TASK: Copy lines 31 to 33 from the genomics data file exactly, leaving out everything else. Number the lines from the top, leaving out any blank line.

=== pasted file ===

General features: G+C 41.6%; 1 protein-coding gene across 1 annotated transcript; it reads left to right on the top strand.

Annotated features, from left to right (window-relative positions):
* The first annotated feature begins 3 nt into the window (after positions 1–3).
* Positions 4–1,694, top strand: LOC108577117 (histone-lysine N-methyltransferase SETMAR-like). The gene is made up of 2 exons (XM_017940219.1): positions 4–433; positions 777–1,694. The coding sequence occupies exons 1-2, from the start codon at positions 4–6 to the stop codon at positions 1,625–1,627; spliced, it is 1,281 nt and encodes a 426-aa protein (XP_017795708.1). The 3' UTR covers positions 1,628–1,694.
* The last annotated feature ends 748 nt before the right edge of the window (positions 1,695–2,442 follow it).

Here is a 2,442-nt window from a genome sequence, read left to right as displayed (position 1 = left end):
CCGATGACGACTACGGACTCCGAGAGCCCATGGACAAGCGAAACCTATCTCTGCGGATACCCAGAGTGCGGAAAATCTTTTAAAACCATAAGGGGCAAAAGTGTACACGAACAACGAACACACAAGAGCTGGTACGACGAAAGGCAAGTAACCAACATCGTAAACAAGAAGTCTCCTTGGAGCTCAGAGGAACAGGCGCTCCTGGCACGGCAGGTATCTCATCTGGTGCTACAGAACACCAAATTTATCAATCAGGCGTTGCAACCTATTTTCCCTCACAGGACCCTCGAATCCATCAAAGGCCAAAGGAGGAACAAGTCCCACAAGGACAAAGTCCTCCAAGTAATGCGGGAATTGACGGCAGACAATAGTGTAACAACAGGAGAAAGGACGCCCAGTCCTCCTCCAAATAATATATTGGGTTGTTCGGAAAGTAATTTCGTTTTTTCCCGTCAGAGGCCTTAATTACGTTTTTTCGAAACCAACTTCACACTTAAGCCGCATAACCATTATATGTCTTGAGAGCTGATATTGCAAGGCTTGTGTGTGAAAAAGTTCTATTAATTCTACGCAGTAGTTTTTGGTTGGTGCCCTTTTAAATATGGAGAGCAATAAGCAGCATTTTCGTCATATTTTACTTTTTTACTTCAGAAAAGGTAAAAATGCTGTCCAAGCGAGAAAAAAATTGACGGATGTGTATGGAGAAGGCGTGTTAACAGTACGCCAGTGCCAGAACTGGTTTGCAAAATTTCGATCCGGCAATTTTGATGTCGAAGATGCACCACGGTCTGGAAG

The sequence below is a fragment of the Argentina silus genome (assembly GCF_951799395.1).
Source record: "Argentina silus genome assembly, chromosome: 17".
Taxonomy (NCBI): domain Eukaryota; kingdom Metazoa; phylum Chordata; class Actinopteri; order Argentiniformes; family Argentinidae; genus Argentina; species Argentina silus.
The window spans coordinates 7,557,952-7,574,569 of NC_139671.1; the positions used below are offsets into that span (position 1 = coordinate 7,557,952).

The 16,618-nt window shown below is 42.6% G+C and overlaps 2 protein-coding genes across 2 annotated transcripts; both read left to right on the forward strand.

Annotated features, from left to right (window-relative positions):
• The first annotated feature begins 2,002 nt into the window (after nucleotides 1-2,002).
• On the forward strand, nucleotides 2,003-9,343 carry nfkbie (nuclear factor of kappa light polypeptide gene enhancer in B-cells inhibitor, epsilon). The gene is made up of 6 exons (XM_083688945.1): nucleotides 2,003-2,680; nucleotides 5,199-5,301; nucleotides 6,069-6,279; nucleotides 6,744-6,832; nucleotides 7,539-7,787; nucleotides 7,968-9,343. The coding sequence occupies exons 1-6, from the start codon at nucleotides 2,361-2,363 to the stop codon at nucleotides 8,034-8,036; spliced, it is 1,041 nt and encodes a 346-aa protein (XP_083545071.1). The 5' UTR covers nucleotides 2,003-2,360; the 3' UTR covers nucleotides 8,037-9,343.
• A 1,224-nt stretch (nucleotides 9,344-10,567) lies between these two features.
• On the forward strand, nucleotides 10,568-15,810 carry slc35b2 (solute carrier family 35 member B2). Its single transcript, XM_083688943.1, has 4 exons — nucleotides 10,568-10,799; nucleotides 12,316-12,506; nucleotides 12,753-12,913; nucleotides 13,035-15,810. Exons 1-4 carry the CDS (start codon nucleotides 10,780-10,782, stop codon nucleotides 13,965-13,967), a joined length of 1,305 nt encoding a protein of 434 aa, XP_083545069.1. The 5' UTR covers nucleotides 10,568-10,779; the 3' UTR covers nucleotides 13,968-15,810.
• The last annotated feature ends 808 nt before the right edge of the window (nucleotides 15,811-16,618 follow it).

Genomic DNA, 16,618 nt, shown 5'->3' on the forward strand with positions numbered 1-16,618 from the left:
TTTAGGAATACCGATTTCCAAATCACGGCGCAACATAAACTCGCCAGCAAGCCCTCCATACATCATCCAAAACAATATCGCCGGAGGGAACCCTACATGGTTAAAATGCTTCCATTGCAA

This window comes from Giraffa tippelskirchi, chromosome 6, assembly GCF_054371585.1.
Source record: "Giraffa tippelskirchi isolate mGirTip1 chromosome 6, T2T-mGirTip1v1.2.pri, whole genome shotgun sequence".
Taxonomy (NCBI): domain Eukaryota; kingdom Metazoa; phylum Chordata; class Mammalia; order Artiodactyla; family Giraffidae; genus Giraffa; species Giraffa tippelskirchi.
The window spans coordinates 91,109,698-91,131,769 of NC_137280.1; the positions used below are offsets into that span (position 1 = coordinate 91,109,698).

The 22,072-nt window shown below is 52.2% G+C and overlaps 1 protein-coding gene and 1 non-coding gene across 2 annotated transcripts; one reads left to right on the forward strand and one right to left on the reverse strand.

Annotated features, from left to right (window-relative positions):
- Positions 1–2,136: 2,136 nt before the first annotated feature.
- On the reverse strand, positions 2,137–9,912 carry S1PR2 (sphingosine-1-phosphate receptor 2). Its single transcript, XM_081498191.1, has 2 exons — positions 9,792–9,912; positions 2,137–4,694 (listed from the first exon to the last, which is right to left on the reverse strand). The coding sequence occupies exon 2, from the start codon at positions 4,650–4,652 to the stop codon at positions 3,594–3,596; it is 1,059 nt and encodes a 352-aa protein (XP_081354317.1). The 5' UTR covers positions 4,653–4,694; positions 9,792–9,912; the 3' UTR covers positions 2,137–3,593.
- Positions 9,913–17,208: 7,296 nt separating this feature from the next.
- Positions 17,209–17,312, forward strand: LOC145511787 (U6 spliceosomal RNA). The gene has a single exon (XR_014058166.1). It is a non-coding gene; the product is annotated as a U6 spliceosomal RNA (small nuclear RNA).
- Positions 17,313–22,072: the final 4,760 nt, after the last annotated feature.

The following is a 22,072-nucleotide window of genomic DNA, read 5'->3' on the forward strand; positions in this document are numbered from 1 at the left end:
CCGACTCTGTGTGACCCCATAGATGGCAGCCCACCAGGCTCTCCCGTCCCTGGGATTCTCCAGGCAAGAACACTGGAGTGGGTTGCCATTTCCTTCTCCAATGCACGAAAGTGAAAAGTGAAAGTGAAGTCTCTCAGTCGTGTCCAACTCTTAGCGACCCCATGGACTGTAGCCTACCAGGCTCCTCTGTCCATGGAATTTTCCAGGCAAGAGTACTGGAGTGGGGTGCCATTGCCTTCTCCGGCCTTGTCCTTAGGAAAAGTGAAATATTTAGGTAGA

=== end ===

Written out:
- Positions 17,313–22,072: the final 4,760 nt, after the last annotated feature.

The following is a 22,072-nucleotide window of genomic DNA, read 5'->3' on the forward strand; positions in this document are numbered from 1 at the left end:
CCGACTCTGTGTGACCCCATAGATGGCAGCCCACCAGGCTCTCCCGTCCCTGGGATTCTCCAGGCAAGAACACTGGAGTGGGTTGCCATTTCCTTCTCCAATGCACGAAAGTGAAAAGTGAAAGTGAAGTCTCTCAGTCGTGTCCAACTCTTAGCGACCCCATGGACTGTAGCCTACCAGGCTCCTCTGTCCATGGAATTTTCCAGGCAAGAGTACTGGAGTGGGGTGCCATTGCCTTCTCCGGCCTTGTCCTTAGGAAAAGTGAAATATTTAGGTAGA